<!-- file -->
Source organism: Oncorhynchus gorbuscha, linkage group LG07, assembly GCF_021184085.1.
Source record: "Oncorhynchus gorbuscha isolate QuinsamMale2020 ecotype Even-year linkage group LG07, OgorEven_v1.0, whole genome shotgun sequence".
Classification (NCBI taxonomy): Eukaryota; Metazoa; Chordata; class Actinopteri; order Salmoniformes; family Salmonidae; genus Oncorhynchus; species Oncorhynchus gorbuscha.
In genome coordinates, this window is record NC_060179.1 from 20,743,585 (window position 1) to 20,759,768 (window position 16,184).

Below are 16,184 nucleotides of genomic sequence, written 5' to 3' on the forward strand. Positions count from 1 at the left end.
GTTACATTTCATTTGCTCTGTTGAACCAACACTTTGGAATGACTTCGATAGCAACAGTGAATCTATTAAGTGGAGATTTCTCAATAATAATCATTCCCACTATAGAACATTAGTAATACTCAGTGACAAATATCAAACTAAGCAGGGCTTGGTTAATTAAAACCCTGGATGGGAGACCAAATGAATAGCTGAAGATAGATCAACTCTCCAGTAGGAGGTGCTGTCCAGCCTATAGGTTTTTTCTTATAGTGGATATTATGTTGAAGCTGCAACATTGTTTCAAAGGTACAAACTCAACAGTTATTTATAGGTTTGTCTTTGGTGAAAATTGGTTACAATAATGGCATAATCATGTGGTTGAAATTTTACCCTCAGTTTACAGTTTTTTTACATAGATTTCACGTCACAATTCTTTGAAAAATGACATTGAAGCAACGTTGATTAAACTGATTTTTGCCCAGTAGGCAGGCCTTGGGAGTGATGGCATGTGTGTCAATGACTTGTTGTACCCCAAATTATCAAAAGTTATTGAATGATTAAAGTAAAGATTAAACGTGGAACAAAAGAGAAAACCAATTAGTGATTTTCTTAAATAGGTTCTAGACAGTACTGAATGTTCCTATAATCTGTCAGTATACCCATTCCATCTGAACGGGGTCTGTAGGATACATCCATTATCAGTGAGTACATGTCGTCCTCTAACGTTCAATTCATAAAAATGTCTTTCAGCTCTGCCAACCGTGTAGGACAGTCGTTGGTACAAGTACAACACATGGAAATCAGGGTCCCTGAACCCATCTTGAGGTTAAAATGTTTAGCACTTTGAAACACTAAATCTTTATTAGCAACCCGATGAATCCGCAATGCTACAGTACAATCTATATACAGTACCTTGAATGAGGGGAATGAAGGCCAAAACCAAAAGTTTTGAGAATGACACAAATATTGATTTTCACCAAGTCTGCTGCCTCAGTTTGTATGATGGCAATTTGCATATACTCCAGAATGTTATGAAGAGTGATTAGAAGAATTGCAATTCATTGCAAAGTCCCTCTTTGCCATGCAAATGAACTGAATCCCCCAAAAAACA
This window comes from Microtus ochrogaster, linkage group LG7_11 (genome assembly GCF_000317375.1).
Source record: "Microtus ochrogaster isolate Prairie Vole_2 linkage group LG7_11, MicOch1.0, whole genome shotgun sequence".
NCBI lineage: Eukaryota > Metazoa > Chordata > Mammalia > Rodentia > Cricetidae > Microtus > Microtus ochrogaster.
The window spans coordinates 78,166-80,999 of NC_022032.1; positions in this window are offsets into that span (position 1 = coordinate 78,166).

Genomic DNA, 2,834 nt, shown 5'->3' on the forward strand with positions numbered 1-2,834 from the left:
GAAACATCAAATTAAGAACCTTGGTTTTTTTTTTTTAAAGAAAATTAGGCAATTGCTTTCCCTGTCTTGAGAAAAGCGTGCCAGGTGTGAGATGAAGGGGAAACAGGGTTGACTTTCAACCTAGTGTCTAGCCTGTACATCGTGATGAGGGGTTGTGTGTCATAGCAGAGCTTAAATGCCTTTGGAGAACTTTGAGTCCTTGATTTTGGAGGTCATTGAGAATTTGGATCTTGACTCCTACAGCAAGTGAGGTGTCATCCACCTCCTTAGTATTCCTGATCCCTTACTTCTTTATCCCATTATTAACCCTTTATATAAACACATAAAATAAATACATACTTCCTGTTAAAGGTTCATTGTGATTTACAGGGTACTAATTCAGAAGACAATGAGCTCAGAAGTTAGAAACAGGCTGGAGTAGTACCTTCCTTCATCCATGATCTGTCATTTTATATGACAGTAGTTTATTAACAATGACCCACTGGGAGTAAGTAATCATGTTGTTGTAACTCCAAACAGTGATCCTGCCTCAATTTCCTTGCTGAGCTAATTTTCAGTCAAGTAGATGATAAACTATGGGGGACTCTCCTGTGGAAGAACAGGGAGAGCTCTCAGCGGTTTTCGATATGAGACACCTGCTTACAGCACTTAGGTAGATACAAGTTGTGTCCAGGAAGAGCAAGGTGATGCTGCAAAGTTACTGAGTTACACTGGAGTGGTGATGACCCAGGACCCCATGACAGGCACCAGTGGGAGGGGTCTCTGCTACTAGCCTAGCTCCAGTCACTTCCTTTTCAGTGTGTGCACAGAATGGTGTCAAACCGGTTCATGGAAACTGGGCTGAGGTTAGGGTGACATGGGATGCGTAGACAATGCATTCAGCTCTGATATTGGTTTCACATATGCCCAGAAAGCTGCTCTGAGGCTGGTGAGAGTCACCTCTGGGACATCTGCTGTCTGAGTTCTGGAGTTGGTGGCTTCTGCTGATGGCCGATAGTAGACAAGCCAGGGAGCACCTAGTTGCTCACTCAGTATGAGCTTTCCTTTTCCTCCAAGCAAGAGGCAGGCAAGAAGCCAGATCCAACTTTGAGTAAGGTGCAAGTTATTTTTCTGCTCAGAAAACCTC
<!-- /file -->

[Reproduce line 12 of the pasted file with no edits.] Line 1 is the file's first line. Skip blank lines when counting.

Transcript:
GAAACATCAAATTAAGAACCTTGGTTTTTTTTTTTTAAAGAAAATTAGGCAATTGCTTTCCCTGTCTTGAGAAAAGCGTGCCAGGTGTGAGATGAAGGGGAAACAGGGTTGACTTTCAACCTAGTGTCTAGCCTGTACATCGTGATGAGGGGTTGTGTGTCATAGCAGAGCTTAAATGCCTTTGGAGAACTTTGAGTCCTTGATTTTGGAGGTCATTGAGAATTTGGATCTTGACTCCTACAGCAAGTGAGGTGTCATCCACCTCCTTAGTATTCCTGATCCCTTACTTCTTTATCCCATTATTAACCCTTTATATAAACACATAAAATAAATACATACTTCCTGTTAAAGGTTCATTGTGATTTACAGGGTACTAATTCAGAAGACAATGAGCTCAGAAGTTAGAAACAGGCTGGAGTAGTACCTTCCTTCATCCATGATCTGTCATTTTATATGACAGTAGTTTATTAACAATGACCCACTGGGAGTAAGTAATCATGTTGTTGTAACTCCAAACAGTGATCCTGCCTCAATTTCCTTGCTGAGCTAATTTTCAGTCAAGTAGATGATAAACTATGGGGGACTCTCCTGTGGAAGAACAGGGAGAGCTCTCAGCGGTTTTCGATATGAGACACCTGCTTACAGCACTTAGGTAGATACAAGTTGTGTCCAGGAAGAGCAAGGTGATGCTGCAAAGTTACTGAGTTACACTGGAGTGGTGATGACCCAGGACCCCATGACAGGCACCAGTGGGAGGGGTCTCTGCTACTAGCCTAGCTCCAGTCACTTCCTTTTCAGTGTGTGCACAGAATGGTGTCAAACCGGTTCATGGAAACTGGGCTGAGGTTAGGGTGACATGGGATGCGTAGACAATGCATTCAGCTCTGATATTGGTTTCACATATGCCCAGAAAGCTGCTCTGAGGCTGGTGAGAGTCACCTCTGGGACATCTGCTGTCTGAGTTCTGGAGTTGGTGGCTTCTGCTGATGGCCGATAGTAGACAAGCCAGGGAGCACCTAGTTGCTCACTCAGTATGAGCTTTCCTTTTCCTCCAAGCAAGAGGCAGGCAAGAAGCCAGATCCAACTTTGAGTAAGGTGCAAGTTATTTTTCTGCTCAGAAAACCTC